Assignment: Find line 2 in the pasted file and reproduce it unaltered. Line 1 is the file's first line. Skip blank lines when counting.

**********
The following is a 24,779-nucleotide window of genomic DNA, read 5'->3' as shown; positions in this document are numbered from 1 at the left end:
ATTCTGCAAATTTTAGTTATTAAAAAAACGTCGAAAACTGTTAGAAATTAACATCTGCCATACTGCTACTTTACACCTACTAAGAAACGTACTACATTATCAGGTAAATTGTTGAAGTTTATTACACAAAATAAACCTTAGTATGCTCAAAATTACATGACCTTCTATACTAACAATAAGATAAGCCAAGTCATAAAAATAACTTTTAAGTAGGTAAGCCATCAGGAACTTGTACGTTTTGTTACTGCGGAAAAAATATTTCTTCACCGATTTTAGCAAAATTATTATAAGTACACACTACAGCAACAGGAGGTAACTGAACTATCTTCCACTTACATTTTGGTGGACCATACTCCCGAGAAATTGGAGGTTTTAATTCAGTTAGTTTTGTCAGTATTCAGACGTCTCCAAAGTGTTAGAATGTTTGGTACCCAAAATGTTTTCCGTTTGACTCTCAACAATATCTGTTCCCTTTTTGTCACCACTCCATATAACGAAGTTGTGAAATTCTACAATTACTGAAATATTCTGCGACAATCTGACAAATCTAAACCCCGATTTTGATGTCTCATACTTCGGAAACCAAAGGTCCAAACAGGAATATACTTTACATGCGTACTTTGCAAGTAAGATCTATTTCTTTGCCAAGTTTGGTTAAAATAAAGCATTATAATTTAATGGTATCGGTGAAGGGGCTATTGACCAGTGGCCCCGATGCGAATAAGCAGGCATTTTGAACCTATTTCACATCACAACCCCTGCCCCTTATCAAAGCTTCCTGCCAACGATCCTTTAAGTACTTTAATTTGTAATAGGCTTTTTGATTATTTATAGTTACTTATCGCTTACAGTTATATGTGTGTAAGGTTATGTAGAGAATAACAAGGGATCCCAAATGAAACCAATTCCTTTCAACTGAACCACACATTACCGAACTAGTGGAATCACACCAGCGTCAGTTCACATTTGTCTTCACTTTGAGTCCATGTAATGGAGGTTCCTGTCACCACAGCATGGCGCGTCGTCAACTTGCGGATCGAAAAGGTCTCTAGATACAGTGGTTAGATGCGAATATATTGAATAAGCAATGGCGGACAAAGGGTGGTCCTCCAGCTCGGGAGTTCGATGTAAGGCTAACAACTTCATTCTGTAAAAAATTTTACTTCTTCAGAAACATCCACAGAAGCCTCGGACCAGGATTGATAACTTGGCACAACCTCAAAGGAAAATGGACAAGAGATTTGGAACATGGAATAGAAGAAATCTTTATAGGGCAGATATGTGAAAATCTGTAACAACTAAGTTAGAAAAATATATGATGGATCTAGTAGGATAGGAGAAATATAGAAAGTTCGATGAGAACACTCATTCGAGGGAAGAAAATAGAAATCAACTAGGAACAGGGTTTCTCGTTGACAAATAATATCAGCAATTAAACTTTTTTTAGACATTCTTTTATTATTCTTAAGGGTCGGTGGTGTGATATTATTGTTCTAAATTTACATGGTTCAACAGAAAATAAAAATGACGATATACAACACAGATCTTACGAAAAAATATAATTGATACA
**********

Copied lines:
ATTCTGCAAATTTTAGTTATTAAAAAAACGTCGAAAACTGTTAGAAATTAACATCTGCCATACTGCTACTTTACACCTACTAAGAAACGTACTACATTATCAGGTAAATTGTTGAAGTTTATTACACAAAATAAACCTTAGTATGCTCAAAATTACATGACCTTCTATACTAACAATAAGATAAGCCAAGTCATAAAAATAACTTTTAAGTAGGTAAGCCATCAGGAACTTGTACGTTTTGTTACTGCGGAAAAAATATTTCTTCACCGATTTTAGCAAAATTATTATAAGTACACACTACAGCAACAGGAGGTAACTGAACTATCTTCCACTTACATTTTGGTGGACCATACTCCCGAGAAATTGGAGGTTTTAATTCAGTTAGTTTTGTCAGTATTCAGACGTCTCCAAAGTGTTAGAATGTTTGGTACCCAAAATGTTTTCCGTTTGACTCTCAACAATATCTGTTCCCTTTTTGTCACCACTCCATATAACGAAGTTGTGAAATTCTACAATTACTGAAATATTCTGCGACAATCTGACAAATCTAAACCCCGATTTTGATGTCTCATACTTCGGAAACCAAAGGTCCAAACAGGAATATACTTTACATGCGTACTTTGCAAGTAAGATCTATTTCTTTGCCAAGTTTGGTTAAAATAAAGCATTATAATTTAATGGTATCGGTGAAGGGGCTATTGACCAGTGGCCCCGATGCGAATAAGCAGGCATTTTGAACCTATTTCACATCACAACCCCTGCCCCTTATCAAAGCTTCCTGCCAACGATCCTTTAAGTACTTTAATTTGTAATAGGCTTTTTGATTATTTATAGTTACTTATCGCTTACAGTTATATGTGTGTAAGGTTATGTAGAGAATAACAAGGGATCCCAAATGAAACCAATTCCTTTCAACTGAACCACACATTACCGAACTAGTGGAATCACACCAGCGTCAGTTCACATTTGTCTTCACTTTGAGTCCATGTAATGGAGGTTCCTGTCACCACAGCATGGCGCGTCGTCAACTTGCGGATCGAAAAGGTCTCTAGATACAGTGGTTAGATGCGAATATATTGAATAAGCAATGGCGGACAAAGGGTGGTCCTCCAGCTCGGGAGTTCGATGTAAGGCTAACAACTTCATTCTGTAAAAAATTTTACTTCTTCAGAAACATCCACAGAAGCCTCGGACCAGGATTGATAACTTGGCACAACCTCAAAGGAAAATGGACAAGAGATTTGGAACATGGAATAGAAGAAATCTTTATAGGGCAGATATGTGAAAATCTGTAACAACTAAGTTAGAAAAATATATGATGGATCTAGTAGGATAGGAGAAATATAGAAAGTTCGATGAGAACACTCATTCGAGGGAAGAAAATAGAAATCAACTAGGAACAGGGTTTCTCGTTGACAAATAATATCAGCAATTAAACTTTTTTTAGACATTCTTTTATTATTCTTAAGGGTCGGTGGTGTGATATTATTGTTCTAAATTTACATGGTTCAACAGAAAATAAAAATGACGATATACAACACAGATCTTACGAAAAAATATAATTGATACA